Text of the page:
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Does Higher Education Contribute to a Change in Attitudes to Government Price Control in Russia?

Bruhanov M., Nye J., Polyachenko S. S.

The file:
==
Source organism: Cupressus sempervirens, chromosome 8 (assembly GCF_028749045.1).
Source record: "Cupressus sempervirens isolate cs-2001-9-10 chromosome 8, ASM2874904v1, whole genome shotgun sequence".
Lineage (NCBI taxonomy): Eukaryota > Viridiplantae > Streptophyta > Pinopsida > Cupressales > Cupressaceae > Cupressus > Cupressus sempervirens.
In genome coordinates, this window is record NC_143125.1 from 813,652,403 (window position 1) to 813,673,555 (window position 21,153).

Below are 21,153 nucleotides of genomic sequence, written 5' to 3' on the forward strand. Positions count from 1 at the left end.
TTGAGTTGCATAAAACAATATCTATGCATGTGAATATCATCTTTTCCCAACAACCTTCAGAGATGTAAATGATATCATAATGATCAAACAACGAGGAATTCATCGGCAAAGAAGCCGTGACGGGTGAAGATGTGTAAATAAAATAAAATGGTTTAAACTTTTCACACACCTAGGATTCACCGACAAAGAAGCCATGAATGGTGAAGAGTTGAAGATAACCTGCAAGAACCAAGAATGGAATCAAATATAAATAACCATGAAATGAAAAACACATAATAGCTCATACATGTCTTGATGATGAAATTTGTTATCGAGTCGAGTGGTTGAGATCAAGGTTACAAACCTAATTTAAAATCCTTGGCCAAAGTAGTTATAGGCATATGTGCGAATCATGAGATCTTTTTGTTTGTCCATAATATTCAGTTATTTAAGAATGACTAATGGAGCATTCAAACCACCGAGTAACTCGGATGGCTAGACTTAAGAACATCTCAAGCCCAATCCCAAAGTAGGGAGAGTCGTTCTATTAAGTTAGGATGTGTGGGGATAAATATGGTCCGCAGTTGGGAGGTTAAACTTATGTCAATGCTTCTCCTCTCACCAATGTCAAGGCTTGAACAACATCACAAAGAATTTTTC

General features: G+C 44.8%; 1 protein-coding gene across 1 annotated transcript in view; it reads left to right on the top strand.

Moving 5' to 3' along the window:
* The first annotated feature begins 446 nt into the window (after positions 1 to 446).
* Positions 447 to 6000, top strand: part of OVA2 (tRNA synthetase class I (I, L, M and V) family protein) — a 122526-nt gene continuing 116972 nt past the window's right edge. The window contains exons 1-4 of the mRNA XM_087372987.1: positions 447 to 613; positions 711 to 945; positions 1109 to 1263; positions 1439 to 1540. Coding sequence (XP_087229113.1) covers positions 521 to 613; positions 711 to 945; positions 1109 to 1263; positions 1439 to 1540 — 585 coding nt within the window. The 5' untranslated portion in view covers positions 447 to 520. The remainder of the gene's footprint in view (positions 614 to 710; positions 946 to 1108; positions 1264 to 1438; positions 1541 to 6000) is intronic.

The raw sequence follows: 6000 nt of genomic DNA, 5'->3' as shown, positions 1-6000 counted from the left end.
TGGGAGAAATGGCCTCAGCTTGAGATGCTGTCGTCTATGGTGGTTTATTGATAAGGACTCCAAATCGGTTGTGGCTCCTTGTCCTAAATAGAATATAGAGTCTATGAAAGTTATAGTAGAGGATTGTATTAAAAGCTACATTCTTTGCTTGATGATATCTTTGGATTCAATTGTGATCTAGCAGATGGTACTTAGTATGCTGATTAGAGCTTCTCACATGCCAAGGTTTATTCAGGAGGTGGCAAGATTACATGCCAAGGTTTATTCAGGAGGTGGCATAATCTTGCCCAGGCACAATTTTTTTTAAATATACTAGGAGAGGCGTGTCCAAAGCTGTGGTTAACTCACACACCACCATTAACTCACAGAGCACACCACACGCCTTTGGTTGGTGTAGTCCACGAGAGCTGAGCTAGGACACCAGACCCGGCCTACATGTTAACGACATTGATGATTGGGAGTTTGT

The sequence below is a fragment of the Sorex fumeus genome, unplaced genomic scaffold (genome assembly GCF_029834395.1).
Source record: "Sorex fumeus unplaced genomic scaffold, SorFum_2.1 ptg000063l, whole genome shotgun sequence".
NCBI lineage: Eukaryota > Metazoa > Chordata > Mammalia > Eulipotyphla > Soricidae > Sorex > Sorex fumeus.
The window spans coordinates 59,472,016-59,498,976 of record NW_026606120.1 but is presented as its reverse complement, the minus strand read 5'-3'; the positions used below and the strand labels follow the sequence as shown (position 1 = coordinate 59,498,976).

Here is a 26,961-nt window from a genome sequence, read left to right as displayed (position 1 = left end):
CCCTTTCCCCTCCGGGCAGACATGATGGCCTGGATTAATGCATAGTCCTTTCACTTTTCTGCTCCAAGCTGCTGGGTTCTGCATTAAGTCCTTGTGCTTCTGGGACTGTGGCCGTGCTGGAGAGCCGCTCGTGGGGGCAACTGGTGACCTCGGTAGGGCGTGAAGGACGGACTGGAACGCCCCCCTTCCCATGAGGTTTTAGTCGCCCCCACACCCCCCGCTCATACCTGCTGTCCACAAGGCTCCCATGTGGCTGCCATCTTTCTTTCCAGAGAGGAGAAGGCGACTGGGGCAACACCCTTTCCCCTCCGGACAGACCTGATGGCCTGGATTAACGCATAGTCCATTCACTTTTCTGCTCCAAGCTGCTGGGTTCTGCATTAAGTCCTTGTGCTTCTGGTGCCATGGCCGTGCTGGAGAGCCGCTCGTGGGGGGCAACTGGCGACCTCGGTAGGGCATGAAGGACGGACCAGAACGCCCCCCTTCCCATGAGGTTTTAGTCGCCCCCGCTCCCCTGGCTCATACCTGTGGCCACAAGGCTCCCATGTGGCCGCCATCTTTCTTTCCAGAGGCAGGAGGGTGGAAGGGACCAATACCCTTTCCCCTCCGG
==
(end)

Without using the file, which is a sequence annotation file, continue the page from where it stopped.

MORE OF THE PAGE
Does the educational process itself transform an individual’s world outlook towards pro-market values in transition? Much evidence indicates that education correlates with liberal values. However, it is not clear whether this association is the result of selection into education or whether education itself makes people liberal as education and liberal values both are linked to unobservable characteristics such as cognitive abilities, household traits, and the social environment, implying biased ordinary least squares estimates. We employ unique data from 2 waves of the Russian Longitudinal Measurement Survey (RLMS) which contains individual attitudes towards government price control. To overcome the issue of the mutual correlation of liberal values, education, and predetermined and time stable characteristics (fixed effects), we use regressions in first-differences. A negative link between obtaining higher education and support for government price control is documented. The results are also robust to different indicators of the dependent variable and for different sub-samples. Additionally, based on a cross-section sample, we provide evidence that the psychodynamic channel of educational impact on pro-market attitudes is important: white-collar occupations can be considered as insurance against possible market price shocks. The liberal effect of education shows the importance of research on educational policy in the process of the formation of pro-market attitudes in Russia and in other transition economies.